The pediatric hematology-oncology team at the Loma Linda University Children’s Hospital in Loma Linda, Calif., led by Indian American doctors Akshat Jain and Rishi Chavan along with Quan Zhao, recently performed the hospital’s first-ever stem cell transplantation for Sickle Cell disease.
The surgery was performed with no complications, Jain told India-West in an e-mail.
Sickle Cell disease is a genetic disease of red blood cells that affects children since birth. One in seven African American children suffers from some form of Sickle Cell disease in the U.S., said Jain, adding that India has the world’s third largest population suffering from this disease. Children suffer from severe pain episodes throughout their lives and die early from complications of this disease, he added.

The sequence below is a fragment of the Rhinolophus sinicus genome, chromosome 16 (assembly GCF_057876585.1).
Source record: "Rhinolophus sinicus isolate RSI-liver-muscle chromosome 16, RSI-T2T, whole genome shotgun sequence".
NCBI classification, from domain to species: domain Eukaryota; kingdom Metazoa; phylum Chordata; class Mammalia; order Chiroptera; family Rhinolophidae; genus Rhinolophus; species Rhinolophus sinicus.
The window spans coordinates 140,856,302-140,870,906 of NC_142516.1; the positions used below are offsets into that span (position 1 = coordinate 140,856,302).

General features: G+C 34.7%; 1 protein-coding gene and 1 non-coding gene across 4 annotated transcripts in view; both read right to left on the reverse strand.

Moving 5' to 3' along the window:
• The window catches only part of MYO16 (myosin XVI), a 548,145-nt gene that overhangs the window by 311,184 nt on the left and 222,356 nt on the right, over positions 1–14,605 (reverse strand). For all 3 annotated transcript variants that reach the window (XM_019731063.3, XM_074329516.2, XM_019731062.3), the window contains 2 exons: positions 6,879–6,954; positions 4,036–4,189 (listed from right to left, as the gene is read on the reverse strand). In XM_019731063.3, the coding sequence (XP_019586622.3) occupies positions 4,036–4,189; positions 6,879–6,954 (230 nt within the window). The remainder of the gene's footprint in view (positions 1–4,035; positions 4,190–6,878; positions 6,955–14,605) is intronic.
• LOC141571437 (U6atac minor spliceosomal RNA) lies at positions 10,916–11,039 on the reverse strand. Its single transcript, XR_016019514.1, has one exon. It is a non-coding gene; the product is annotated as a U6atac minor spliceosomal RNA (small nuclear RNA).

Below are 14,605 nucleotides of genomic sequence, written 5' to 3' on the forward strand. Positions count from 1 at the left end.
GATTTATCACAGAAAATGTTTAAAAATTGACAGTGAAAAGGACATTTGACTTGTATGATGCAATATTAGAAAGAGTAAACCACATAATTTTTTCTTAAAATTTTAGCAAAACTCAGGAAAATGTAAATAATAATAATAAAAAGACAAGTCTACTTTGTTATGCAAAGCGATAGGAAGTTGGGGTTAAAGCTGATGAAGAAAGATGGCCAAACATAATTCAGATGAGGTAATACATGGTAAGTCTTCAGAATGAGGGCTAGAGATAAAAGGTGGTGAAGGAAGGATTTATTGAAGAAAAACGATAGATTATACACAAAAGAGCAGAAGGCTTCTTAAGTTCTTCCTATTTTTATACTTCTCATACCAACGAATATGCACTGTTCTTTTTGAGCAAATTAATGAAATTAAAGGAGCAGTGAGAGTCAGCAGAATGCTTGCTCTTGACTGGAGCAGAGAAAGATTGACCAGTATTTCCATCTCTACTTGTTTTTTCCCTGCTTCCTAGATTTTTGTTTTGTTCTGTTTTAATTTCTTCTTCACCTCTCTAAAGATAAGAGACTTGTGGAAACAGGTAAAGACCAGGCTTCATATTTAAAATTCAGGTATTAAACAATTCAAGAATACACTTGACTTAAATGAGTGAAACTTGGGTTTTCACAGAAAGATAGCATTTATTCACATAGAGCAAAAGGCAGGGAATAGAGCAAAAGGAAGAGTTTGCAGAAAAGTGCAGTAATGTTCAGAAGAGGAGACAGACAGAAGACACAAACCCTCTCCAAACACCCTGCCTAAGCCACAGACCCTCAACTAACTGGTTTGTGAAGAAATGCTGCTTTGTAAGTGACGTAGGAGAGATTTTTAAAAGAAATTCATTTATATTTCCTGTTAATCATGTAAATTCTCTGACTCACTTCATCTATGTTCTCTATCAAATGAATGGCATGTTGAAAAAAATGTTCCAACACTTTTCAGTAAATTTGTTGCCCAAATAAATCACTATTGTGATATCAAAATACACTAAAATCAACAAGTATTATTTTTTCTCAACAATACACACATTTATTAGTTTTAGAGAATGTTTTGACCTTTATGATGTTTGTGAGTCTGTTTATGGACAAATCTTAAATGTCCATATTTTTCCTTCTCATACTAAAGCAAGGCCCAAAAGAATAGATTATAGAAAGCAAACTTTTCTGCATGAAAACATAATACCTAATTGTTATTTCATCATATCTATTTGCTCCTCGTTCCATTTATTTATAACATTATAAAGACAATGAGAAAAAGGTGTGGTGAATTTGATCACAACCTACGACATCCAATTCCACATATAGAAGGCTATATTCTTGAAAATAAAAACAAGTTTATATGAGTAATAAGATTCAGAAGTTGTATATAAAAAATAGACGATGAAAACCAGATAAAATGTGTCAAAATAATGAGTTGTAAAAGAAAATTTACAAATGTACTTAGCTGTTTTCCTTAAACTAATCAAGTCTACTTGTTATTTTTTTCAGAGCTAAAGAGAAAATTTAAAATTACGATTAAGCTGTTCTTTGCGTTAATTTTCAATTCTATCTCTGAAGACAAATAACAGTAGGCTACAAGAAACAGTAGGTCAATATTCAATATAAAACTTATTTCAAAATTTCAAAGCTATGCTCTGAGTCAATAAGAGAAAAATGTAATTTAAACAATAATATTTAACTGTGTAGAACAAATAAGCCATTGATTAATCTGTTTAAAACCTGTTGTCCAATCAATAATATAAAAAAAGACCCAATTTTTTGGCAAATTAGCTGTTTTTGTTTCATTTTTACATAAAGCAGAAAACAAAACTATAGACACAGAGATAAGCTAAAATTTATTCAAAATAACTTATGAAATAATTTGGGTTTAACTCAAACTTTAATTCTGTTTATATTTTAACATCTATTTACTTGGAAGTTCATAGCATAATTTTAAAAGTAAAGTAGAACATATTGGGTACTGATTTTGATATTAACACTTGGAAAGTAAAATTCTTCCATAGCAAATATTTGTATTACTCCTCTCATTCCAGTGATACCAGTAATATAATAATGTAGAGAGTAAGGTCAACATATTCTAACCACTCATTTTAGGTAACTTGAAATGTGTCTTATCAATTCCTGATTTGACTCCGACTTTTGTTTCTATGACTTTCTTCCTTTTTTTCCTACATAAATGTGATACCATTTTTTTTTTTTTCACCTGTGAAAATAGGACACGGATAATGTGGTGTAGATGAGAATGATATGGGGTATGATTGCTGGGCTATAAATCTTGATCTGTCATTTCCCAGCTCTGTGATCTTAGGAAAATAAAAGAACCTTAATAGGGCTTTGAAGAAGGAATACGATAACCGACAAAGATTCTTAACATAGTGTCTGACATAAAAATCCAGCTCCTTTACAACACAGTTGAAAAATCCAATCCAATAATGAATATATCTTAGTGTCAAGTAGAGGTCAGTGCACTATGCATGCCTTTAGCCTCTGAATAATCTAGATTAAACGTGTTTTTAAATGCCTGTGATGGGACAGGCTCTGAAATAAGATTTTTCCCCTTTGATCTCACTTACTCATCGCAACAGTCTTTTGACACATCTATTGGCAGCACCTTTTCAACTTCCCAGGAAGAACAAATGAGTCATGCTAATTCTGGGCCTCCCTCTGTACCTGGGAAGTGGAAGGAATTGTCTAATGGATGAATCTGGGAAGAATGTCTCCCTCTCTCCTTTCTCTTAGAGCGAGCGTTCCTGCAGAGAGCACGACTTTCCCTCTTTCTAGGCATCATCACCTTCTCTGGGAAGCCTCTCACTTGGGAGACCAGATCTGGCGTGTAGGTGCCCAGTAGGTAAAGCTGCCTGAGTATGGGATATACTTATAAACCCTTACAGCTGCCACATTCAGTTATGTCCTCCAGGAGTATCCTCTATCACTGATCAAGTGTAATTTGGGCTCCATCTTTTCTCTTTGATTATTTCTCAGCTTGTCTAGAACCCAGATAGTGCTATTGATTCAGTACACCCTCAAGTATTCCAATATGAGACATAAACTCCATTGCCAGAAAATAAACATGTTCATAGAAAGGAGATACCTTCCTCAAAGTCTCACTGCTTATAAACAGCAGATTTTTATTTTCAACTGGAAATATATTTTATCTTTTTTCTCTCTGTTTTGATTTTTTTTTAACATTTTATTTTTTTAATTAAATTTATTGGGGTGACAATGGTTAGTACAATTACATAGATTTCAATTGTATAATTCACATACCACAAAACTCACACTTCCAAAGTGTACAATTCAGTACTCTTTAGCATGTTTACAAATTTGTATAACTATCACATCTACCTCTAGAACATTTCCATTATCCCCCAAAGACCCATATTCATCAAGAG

As this is the disease of the cells made from the bone marrow, Jain explained, by removing the patient’s defective marrow cells and transplanting healthy stem cells into the patient from a matched donor, the disease can be controlled and even cured.
But the lack of a suitable matched donor leaves most of the patients around the world to suffer as transplantation is not possible, he said.
Jain said his team bypassed this problem by using the patient’s father’s cells and using a special technique called “Haploidentical Transplantation” to cure the little girl from her lifelong disease that had caused her to use a wheelchair due to the severe and repeated pain episodes because of the dying bone cells.